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In today’s digital age, where the power of public opinion can be weaponized with unprecedented ease, a single tweet can shape the destiny of a global Hollywood blockbuster or make or break a quaint local eatery in Washington DC. This phenomenon, known as review bombing, transcends industries and scales, targeting entities of all kinds.
While negative reviews and ratings might naturally stem from customers candidly sharing their individual negative experiences, the crux of the issue with review bombing lies in its potential to be driven by motives that are irrelevant to the actual quality of the subject being reviewed.
An example of this phenomenon allegedly emerged recently with the case of Greta Gerwig’s film Barbie, as unverified users reportedly branded the movie as “woke” and “anti-men,” subsequently triggering a deluge of unfavorable reviews on platforms like Rotten Tomatoes.
HBO’s video game adaptation of The Last of Us also faced a comparable fate earlier this year due to its depiction of same-sex relationships between characters, while Disney’s live-action film The Little Mermaid became a target of review bombing after being criticized as “another Disney woke-a-thon.”
In games, Starfield was review bombed, with one reason being that the game is exclusive to Microsoft platforms, as the studio behind the game had been part of a recent acquisition by Microsoft.
As review bombing persists across various domains, pivotal questions emerge: How do companies grapple with effectively handling review bombing, and what potential strategies exist for improved management of these activities?
The review bombing conundrum
Rajvardhan Oak, PhD student at UC Davis whose research focuses on review fraud, explained that detecting bot-generated fake reviews could involve several indicators, like a large number of reviews stemming from the same IP address or certain accounts solely producing reviews without engaging in other activities.
Recognizing the clusters of overly similar reviews from similar accounts helps in identifying computer or bot-generated reviews. However, the complexity arises from the fact that review bombing doesn’t mirror the automated fake reviews that are merely spawned by bots, as review bombing often is “a coordinated effort by humans,” according to Oak.
“The signals that you would expect from bot-generated reviews – you are no longer going to see them,” he said.
Human-driven review bombing involves authentic individuals using legitimate accounts, complicating the detection of their occasional false reviews, because unlike fake accounts, these users engage in legitimate activities beyond review bombing, such as leaving genuine reviews on the platform.
“In our research, we collected a dataset of products that had fake reviews associated with them. We found that there are some differences among the content of the review, but they’re not sufficient to directly build a machine learning or data science algorithm,” Oak added.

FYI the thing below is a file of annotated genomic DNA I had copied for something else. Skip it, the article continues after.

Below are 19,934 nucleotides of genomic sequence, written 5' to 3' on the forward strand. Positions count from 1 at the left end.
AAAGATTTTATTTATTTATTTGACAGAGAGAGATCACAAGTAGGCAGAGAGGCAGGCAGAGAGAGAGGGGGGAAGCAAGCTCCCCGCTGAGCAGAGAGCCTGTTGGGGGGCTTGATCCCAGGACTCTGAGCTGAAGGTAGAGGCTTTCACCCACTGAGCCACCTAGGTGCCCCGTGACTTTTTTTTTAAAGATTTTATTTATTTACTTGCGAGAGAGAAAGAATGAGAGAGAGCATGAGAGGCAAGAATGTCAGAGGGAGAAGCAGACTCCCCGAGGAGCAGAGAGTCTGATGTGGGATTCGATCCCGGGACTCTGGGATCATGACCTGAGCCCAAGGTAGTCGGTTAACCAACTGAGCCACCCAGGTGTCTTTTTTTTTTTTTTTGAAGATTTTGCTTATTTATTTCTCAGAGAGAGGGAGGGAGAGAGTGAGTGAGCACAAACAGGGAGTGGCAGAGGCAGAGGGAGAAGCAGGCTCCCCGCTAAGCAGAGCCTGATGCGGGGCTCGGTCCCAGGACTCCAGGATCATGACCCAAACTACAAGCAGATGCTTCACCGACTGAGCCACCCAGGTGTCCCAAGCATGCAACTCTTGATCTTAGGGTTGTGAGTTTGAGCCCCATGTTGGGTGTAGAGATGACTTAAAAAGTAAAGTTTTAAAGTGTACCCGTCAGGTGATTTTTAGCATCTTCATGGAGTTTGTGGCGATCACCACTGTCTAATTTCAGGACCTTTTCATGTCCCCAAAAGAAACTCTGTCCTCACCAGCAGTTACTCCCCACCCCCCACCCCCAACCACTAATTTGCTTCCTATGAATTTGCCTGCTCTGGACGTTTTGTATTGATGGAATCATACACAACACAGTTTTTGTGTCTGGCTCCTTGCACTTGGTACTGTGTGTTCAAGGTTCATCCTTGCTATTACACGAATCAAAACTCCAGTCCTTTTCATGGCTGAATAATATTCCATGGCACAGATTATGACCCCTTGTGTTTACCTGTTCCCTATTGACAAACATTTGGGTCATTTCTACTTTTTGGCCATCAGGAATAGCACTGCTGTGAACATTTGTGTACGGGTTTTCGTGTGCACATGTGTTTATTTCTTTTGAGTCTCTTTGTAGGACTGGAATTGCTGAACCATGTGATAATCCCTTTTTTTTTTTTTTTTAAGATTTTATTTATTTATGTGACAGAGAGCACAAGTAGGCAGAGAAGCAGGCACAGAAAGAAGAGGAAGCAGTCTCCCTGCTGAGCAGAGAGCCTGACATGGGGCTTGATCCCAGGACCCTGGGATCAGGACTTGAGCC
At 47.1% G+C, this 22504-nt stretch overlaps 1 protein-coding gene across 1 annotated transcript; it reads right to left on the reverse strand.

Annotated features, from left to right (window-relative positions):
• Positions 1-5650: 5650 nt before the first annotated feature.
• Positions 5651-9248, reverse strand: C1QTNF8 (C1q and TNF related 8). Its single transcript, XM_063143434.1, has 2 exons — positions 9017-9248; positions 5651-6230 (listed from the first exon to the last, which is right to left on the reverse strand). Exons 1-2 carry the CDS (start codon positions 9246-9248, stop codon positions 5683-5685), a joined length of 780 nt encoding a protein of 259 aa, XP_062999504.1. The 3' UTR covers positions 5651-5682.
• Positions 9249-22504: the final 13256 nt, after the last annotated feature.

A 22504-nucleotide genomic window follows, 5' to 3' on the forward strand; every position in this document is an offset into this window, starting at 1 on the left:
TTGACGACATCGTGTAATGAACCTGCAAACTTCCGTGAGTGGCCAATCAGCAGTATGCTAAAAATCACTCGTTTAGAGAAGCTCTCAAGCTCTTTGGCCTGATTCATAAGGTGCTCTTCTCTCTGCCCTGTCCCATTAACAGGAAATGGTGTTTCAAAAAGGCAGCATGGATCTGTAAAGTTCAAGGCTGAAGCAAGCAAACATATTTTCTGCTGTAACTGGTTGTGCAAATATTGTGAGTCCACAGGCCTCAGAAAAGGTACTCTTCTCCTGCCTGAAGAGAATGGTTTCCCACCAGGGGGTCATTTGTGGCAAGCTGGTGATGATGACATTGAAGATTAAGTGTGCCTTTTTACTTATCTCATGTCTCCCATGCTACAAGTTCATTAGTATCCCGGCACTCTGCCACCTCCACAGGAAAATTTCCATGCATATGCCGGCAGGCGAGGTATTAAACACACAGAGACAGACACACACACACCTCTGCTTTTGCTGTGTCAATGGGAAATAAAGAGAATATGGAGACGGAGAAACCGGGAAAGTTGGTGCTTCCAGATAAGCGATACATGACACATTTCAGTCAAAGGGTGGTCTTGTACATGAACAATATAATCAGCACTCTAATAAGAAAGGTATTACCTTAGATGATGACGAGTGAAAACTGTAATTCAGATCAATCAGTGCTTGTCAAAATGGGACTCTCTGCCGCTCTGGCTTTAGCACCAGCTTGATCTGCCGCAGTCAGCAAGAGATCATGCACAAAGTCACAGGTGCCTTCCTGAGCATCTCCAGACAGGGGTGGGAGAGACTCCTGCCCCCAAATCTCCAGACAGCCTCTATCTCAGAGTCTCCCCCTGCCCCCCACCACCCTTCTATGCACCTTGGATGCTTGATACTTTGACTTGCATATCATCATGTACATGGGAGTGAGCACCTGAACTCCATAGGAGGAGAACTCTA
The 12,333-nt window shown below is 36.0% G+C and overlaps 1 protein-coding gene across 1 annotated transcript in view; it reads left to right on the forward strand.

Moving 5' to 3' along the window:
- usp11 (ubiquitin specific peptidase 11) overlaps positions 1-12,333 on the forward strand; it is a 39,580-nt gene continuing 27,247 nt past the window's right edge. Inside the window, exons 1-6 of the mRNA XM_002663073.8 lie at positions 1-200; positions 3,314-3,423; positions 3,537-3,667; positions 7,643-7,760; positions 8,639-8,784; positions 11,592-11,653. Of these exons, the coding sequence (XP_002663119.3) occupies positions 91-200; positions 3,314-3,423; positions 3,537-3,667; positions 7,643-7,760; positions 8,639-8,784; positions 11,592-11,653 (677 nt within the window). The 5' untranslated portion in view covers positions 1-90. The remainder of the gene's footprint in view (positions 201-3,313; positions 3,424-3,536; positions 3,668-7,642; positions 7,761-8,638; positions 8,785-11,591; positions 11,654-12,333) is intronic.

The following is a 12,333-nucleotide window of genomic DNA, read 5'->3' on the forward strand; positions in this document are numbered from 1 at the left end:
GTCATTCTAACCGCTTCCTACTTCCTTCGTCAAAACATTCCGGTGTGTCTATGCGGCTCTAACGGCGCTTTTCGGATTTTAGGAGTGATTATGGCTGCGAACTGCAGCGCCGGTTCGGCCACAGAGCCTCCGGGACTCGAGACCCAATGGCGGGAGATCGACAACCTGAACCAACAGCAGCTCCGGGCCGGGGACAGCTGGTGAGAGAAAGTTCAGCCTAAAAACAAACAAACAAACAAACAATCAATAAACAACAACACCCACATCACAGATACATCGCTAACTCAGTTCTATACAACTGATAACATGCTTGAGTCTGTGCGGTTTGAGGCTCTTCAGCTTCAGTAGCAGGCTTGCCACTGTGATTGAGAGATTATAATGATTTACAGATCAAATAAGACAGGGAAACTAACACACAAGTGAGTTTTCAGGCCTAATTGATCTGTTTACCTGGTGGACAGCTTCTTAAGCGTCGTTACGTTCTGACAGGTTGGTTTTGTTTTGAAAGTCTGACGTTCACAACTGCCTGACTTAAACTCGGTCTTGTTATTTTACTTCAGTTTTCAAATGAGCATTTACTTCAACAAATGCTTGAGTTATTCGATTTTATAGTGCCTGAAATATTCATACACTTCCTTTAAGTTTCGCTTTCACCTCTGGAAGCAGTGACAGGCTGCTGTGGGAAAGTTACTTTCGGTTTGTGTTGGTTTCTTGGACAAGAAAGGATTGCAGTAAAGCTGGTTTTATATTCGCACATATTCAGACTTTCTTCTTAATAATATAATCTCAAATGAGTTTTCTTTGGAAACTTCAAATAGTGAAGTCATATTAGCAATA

Even if you do create such an algorithm, Oak explained, the outcome would be that the algorithm will exhibit a concept known as “low precision.”
This essentially means that they can identify negative or false negative reviews, but they also generate numerous instances of incorrect identification by failing to differentiate “false positive” reviews. This presents a challenging issue because, in the effort to eliminate negative reviews, it’s not feasible to do so as one risks also removing a substantial number of positive reviews.
Gang Wang, an associate professor of computer science at the University of Illinois at Urbana-Champaign, also noted that it is “much more difficult” to identify when the activity involves real human users, and that manual moderation may be necessary in such cases.
“Automated algorithms can assist in identifying areas for investigation. For instance, you can look for signals such as a sudden and significant change in review scores over a short period or an unusual spike in the number of reviews received per day or per hour,” Wang said.
The final decisions, however, would require human judgment, unless there are clear signs of bots or automation of computer scripts’ involvement in the activity.
“Often, it has to be reviewed by a group of moderators manually to determine the nature of the review bombing and make decisions based on their platform, terminal services, or policies,” Wang added.
False reviews can significantly impact both the entities or individuals being reviewed and potential customers. For those being reviewed, which could include authors, movies, products, or services, false negative reviews can damage their reputation, resulting in financial losses and wasted resources.
For potential customers, false reviews can mislead decision-making, causing them to make choices based on inaccurate information, eroding trust in review platforms.